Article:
In the blossoming world of open science, what’s the best way to help other scientists review your data and attempt to replicate your findings? Learn the best places and practices for storing, managing, and sharing your data.
APS President C. Randy Gallistel reflects on the consequential conclusions that psychological scientists have reached over the last 50 years as well as on the questions left unanswered.
Combining behavioral science with engineering expertise, APS Fellow Mary Kaiser has played a crucial part in preparing astronauts and their spacecraft for journeys beyond Earth’s atmosphere.
No matter how well we think we know our own traits, behaviors, and beliefs, experiments show that friends may have insights about us that we lack ourselves, says APS William… More>
From facial cues to physical stances, our nonverbal expressions speak volumes to others. APS Fellows Klaus Scherer and Beatrice de Gelder and other researchers share the latest science on communication… More>
The neural mechanisms for self-control, the dysfunctional side of positive emotions, and the health consequences of stigmatization are among the bodies of work being pursued by this year’s winners of… More>
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A total of 11 psychological scientists, all of whom are APS Fellows, have been elected as members of the 2016 class of the American Academy of Arts & Sciences.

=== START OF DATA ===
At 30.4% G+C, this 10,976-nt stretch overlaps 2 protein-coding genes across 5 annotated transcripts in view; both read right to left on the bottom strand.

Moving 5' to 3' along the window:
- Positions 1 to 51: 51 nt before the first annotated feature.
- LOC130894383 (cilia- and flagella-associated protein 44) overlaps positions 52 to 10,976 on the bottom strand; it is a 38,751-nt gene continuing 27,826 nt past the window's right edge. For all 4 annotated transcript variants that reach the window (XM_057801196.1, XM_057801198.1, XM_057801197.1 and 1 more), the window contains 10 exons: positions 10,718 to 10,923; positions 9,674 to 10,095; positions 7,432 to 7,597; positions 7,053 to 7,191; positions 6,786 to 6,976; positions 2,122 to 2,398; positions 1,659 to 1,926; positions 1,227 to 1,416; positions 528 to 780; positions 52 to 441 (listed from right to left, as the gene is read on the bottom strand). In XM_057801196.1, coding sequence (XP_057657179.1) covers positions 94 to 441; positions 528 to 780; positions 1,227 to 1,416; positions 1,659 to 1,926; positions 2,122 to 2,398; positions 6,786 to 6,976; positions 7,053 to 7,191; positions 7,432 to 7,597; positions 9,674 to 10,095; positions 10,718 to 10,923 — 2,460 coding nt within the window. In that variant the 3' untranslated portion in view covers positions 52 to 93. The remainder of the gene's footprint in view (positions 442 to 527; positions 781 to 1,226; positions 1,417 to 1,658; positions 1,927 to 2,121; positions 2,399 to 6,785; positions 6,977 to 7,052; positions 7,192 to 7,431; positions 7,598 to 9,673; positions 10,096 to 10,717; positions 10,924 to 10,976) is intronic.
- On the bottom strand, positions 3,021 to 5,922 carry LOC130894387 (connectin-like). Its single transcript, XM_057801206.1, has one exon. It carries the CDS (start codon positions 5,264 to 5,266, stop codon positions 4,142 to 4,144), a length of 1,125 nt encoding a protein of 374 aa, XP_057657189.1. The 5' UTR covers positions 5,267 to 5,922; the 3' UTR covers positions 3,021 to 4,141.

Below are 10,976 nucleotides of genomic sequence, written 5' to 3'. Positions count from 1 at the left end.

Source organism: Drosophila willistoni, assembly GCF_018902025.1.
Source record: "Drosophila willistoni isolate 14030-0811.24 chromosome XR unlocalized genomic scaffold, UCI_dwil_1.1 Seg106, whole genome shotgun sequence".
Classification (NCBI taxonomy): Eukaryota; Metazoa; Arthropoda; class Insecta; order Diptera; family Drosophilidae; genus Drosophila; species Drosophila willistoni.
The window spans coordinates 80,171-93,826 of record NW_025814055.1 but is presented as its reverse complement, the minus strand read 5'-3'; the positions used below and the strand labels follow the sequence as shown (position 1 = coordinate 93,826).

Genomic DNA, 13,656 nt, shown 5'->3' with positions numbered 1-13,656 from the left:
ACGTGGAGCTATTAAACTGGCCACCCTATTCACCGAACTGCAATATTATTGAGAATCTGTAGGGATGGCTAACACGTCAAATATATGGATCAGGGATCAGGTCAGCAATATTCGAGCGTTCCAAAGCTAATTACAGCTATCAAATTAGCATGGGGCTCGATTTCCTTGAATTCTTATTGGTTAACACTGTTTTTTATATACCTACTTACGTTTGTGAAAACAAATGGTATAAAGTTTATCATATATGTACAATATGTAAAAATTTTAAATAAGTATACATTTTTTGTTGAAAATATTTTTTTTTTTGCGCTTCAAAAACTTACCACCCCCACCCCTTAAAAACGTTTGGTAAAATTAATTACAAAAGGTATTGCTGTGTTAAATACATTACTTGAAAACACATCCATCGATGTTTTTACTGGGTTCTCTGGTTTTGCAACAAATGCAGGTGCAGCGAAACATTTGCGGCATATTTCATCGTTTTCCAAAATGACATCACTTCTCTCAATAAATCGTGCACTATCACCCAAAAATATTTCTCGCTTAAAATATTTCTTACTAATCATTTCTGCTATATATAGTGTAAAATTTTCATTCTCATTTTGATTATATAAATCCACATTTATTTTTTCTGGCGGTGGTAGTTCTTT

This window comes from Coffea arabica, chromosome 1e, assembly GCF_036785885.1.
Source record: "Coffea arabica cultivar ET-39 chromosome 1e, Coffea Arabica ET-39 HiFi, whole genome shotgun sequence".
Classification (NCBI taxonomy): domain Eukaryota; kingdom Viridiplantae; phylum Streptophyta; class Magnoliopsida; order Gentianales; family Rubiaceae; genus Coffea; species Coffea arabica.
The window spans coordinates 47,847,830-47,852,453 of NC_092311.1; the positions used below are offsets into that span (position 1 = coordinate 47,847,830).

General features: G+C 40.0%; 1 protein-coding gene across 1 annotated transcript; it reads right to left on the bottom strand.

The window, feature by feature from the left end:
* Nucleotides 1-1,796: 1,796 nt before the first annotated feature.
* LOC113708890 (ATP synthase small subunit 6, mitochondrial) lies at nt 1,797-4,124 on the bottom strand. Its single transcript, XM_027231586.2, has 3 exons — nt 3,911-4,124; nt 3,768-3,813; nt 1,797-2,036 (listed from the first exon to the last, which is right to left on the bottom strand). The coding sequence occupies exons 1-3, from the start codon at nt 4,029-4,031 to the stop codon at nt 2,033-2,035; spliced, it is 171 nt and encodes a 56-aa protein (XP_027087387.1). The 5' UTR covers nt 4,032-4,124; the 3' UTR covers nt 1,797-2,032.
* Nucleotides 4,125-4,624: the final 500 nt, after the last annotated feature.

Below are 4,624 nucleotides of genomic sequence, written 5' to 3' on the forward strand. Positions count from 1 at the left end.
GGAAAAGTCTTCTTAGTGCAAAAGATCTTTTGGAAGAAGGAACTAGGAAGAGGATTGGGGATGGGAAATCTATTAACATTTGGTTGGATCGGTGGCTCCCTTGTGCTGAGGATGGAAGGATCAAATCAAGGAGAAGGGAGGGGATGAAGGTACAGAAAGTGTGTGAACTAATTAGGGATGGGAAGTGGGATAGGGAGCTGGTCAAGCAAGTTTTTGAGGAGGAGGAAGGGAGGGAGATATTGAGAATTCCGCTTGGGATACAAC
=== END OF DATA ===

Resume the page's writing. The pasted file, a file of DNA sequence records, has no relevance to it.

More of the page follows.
Psychological science now has its own answer to the Human Genome Project: the Kavli HUMAN Project.
Perception often is thought of in terms of sensory stimuli — what we see, hear, and smell — but it extends beyond the five senses, including complex function of emotional… More>
APS James McKeen Cattell Fellow Ellen Langer is being honored at the Liberty Science Center Genius Gala for her work on control, aging, stress, decision-making, health, and mindfulness.
A new study investigating how the brain combines sound and vision suggests that there is no one mechanism governing the degree to which our senses work together to process information.
People who smoked cannabis frequently, and over many years, ended up in a lower social class than their parents, with less skilled jobs than non-regular cannabis smokers, longitudinal data show.
Increasing societal prominence of science, education, and technology over the past 200 years corresponds with increased usage of cause-and-effect language, suggesting links between culture and cognition.
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